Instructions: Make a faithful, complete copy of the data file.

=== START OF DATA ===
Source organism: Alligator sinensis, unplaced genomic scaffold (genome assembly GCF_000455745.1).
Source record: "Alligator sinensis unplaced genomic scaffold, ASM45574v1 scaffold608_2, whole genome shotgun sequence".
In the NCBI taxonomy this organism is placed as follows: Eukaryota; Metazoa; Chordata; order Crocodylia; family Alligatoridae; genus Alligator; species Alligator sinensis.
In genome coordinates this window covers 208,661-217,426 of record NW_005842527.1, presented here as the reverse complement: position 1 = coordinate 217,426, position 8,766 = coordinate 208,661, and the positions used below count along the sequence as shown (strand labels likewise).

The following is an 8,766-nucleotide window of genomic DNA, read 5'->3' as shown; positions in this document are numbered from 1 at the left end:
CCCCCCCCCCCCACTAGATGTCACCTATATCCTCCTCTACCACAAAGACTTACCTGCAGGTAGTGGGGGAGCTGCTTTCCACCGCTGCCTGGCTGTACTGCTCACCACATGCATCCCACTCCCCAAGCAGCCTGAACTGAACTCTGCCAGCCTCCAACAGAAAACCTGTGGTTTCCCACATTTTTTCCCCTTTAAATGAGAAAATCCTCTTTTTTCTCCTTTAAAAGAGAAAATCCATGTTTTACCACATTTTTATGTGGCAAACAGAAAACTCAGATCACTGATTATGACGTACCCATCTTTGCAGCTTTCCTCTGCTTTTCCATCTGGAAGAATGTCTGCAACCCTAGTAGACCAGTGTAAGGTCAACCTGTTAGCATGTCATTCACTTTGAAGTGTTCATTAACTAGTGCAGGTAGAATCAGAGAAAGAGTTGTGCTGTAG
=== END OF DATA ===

Source organism: Alligator sinensis, unplaced genomic scaffold (genome assembly GCF_000455745.1).
Source record: "Alligator sinensis unplaced genomic scaffold, ASM45574v1 scaffold608_2, whole genome shotgun sequence".
In the NCBI taxonomy this organism is placed as follows: Eukaryota; Metazoa; Chordata; order Crocodylia; family Alligatoridae; genus Alligator; species Alligator sinensis.
In genome coordinates this window covers 208,661-217,426 of record NW_005842527.1, presented here as the reverse complement: position 1 = coordinate 217,426, position 8,766 = coordinate 208,661, and the positions used below count along the sequence as shown (strand labels likewise).

The following is an 8,766-nucleotide window of genomic DNA, read 5'->3' as shown; positions in this document are numbered from 1 at the left end:
CCCCCCCCCCCCACTAGATGTCACCTATATCCTCCTCTACCACAAAGACTTACCTGCAGGTAGTGGGGGAGCTGCTTTCCACCGCTGCCTGGCTGTACTGCTCACCACATGCATCCCACTCCCCAAGCAGCCTGAACTGAACTCTGCCAGCCTCCAACAGAAAACCTGTGGTTTCCCACATTTTTTCCCCTTTAAATGAGAAAATCCTCTTTTTTCTCCTTTAAAAGAGAAAATCCATGTTTTACCACATTTTTATGTGGCAAACAGAAAACTCAGATCACTGATTATGACGTACCCATCTTTGCAGCTTTCCTCTGCTTTTCCATCTGGAAGAATGTCTGCAACCCTAGTAGACCAGTGTAAGGTCAACCTGTTAGCATGTCATTCACTTTGAAGTGTTCATTAACTAGTGCAGGTAGAATCAGAGAAAGAGTTGTGCTGTAG